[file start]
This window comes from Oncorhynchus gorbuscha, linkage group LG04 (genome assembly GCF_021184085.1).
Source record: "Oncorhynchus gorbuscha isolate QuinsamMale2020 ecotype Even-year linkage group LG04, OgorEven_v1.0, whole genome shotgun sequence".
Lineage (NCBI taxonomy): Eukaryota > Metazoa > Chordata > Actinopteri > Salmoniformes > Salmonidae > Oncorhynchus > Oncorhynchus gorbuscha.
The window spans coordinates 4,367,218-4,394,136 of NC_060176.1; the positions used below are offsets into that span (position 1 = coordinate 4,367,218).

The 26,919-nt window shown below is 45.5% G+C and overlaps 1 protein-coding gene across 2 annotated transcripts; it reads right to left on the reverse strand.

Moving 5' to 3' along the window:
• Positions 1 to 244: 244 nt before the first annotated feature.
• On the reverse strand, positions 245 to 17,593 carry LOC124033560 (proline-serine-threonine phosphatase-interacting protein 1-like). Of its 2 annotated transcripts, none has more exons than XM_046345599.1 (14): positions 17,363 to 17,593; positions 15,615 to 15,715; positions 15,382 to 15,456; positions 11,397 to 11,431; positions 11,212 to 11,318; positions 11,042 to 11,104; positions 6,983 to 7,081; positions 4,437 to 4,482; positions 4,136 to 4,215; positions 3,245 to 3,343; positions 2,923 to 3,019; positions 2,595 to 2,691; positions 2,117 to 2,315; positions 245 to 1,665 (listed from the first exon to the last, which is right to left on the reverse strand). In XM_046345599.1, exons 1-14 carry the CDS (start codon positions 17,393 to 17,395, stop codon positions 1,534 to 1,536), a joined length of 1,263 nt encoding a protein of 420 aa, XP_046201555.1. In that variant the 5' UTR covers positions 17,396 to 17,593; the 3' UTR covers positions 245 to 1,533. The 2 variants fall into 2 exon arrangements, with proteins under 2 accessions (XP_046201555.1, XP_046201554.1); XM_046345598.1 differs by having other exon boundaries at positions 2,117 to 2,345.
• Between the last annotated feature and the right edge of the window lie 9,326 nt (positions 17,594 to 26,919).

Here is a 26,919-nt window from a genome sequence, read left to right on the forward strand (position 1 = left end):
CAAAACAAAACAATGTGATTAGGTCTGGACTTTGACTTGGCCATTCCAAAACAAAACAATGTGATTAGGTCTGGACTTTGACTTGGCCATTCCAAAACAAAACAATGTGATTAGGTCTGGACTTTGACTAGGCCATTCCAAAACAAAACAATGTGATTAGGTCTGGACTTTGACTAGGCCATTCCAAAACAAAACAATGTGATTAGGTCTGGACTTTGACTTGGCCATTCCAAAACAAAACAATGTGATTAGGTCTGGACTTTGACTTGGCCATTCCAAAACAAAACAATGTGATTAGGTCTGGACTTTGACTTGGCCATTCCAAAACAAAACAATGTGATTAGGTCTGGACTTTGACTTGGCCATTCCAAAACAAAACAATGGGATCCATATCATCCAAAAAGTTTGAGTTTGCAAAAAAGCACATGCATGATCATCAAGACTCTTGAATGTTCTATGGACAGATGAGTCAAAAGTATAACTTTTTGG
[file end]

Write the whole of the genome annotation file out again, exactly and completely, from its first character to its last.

This window comes from Oncorhynchus gorbuscha, linkage group LG04 (genome assembly GCF_021184085.1).
Source record: "Oncorhynchus gorbuscha isolate QuinsamMale2020 ecotype Even-year linkage group LG04, OgorEven_v1.0, whole genome shotgun sequence".
Lineage (NCBI taxonomy): Eukaryota > Metazoa > Chordata > Actinopteri > Salmoniformes > Salmonidae > Oncorhynchus > Oncorhynchus gorbuscha.
The window spans coordinates 4,367,218-4,394,136 of NC_060176.1; the positions used below are offsets into that span (position 1 = coordinate 4,367,218).

The 26,919-nt window shown below is 45.5% G+C and overlaps 1 protein-coding gene across 2 annotated transcripts; it reads right to left on the reverse strand.

Moving 5' to 3' along the window:
• Positions 1 to 244: 244 nt before the first annotated feature.
• On the reverse strand, positions 245 to 17,593 carry LOC124033560 (proline-serine-threonine phosphatase-interacting protein 1-like). Of its 2 annotated transcripts, none has more exons than XM_046345599.1 (14): positions 17,363 to 17,593; positions 15,615 to 15,715; positions 15,382 to 15,456; positions 11,397 to 11,431; positions 11,212 to 11,318; positions 11,042 to 11,104; positions 6,983 to 7,081; positions 4,437 to 4,482; positions 4,136 to 4,215; positions 3,245 to 3,343; positions 2,923 to 3,019; positions 2,595 to 2,691; positions 2,117 to 2,315; positions 245 to 1,665 (listed from the first exon to the last, which is right to left on the reverse strand). In XM_046345599.1, exons 1-14 carry the CDS (start codon positions 17,393 to 17,395, stop codon positions 1,534 to 1,536), a joined length of 1,263 nt encoding a protein of 420 aa, XP_046201555.1. In that variant the 5' UTR covers positions 17,396 to 17,593; the 3' UTR covers positions 245 to 1,533. The 2 variants fall into 2 exon arrangements, with proteins under 2 accessions (XP_046201555.1, XP_046201554.1); XM_046345598.1 differs by having other exon boundaries at positions 2,117 to 2,345.
• Between the last annotated feature and the right edge of the window lie 9,326 nt (positions 17,594 to 26,919).

Here is a 26,919-nt window from a genome sequence, read left to right on the forward strand (position 1 = left end):
CAAAACAAAACAATGTGATTAGGTCTGGACTTTGACTTGGCCATTCCAAAACAAAACAATGTGATTAGGTCTGGACTTTGACTTGGCCATTCCAAAACAAAACAATGTGATTAGGTCTGGACTTTGACTAGGCCATTCCAAAACAAAACAATGTGATTAGGTCTGGACTTTGACTAGGCCATTCCAAAACAAAACAATGTGATTAGGTCTGGACTTTGACTTGGCCATTCCAAAACAAAACAATGTGATTAGGTCTGGACTTTGACTTGGCCATTCCAAAACAAAACAATGTGATTAGGTCTGGACTTTGACTTGGCCATTCCAAAACAAAACAATGTGATTAGGTCTGGACTTTGACTTGGCCATTCCAAAACAAAACAATGGGATCCATATCATCCAAAAAGTTTGAGTTTGCAAAAAAGCACATGCATGATCATCAAGACTCTTGAATGTTCTATGGACAGATGAGTCAAAAGTATAACTTTTTGG